Very close to the Piazza dell'Anfiteatro is the Basilica Minore di San Frediano. It is one of the oldest churches in Lucca. If it is worth a visit, it is to admire the magnificent Byzantine-style mosaic that adorns its façade.
Its interior is rather more austere. However, it does hold some treasures, such as a beautifully decorated baptismal font or the sarcophagus of Santa Zita, patron saint of the city. It is, therefore, one of the most beloved temples by the inhabitants of Lucca.
- Hours: the Basilica Minore di San Frediano can be visited every day from 9:30 am to 5:00 pm, except on Saturdays, when it closes half an hour later.
- Prices: about 3 euros. Children up to 11 years old are free.
11. Discover the garden of Palazzo Pfanner
The visit to Lucca ends just a stone's throw from the basilica, at Palazzo Pfanner, one of the most famous and beautiful palaces in Lucca. It was built in the 17th century and walking through its rooms is almost like stepping back to the city's heyday. But if there is something special about it, it is its garden, a real oasis in the heart of the historic center.
It is an Italian-style garden, adorned with hedges, statues and small fountains. It is so photogenic that scenes from movies and series have been filmed there. But above all, it is a perfect counterpoint to everything you have seen inside the historic heart of Lucca.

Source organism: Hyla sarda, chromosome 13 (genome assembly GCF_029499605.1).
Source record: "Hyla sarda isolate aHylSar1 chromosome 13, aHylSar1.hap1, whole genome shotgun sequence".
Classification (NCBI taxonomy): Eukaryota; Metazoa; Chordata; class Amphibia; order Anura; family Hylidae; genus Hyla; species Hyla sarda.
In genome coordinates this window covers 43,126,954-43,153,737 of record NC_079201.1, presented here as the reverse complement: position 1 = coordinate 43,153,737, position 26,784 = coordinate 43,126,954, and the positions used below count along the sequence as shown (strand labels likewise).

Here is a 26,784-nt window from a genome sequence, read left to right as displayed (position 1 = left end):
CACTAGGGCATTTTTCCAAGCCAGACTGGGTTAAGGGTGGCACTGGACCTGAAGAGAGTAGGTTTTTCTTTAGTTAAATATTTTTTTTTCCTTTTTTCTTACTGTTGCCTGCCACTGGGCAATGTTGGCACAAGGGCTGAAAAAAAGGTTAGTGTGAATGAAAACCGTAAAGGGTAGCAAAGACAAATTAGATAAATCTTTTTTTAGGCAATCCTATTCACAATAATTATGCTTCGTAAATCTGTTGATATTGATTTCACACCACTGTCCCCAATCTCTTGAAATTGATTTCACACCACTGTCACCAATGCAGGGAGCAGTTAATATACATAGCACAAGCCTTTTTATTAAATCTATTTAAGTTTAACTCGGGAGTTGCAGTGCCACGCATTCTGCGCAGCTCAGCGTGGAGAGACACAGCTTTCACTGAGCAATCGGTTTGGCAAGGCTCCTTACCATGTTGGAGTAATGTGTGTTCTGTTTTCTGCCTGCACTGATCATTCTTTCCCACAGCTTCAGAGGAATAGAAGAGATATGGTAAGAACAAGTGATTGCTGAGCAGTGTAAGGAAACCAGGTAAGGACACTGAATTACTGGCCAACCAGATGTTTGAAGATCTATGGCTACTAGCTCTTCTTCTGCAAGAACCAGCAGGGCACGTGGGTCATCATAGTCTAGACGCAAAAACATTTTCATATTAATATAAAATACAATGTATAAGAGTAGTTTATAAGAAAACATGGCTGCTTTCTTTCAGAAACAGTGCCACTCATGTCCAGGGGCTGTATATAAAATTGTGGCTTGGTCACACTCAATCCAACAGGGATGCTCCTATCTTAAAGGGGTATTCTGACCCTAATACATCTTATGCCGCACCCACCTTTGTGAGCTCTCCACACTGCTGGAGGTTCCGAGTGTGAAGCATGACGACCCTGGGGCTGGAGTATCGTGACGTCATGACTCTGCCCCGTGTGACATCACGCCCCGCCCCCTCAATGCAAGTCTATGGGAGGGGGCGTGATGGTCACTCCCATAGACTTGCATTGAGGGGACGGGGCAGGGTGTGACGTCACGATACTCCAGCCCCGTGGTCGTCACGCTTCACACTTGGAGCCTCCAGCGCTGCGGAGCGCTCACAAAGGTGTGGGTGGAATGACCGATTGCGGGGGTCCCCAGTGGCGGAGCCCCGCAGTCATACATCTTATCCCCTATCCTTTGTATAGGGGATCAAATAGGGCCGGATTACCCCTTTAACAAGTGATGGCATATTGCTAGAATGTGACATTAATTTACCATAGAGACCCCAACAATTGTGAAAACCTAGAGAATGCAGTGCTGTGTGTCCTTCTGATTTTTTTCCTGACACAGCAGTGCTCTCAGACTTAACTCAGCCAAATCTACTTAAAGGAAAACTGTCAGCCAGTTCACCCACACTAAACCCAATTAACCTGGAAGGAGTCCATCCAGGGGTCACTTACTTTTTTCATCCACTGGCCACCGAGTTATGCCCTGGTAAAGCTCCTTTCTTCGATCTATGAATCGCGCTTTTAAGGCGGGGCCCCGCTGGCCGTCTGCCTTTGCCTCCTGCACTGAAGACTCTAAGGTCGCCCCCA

Information of interest
- Hours: Palazzo Pfanner is open from April to November from 10:00 to 18:00.
- Prices: about 6.50 euros for a visit to the palace and gardens or about 4.50 euros if you only want to visit one of the two spaces.
Tips to make the most of your visit to Lucca
- Lucca is a city that can be visited in one day without great difficulty. But, if you know how to manage your time well, you can still include in the route other attractions, such as the botanical garden or the National Museum of Palazzo Mansi.
- If the weather is good, my advice is Lucca Bike Rental and walk around the city wall. Then, if you feel like it , you can have a picnic. It is a great plan, for example, for the afternoon. So you can admire a spectacular sunset.
- It is highly recommended to wear comfortable clothes and, above all, comfortable shoes. The reason is that some of the streets of Lucca are paved with cobblestones.
- To climb any of the towers that remain open to the public you will not only need good shoes, you should be in good shape. Not only because of the steps you will have to climb, but also because they are not very comfortable. In any case, the effort is worth it.
- If you like the world of enology, try the wines of the area, they are great. And, if you still want more, at the end of the visit you can always participate in a tasting in a vineyard in Lucca.
One last note: you can do the route I have suggested exactly the other way around. In that case, you will have to start the tour at the Santa Maria gate of the walls of Lucca.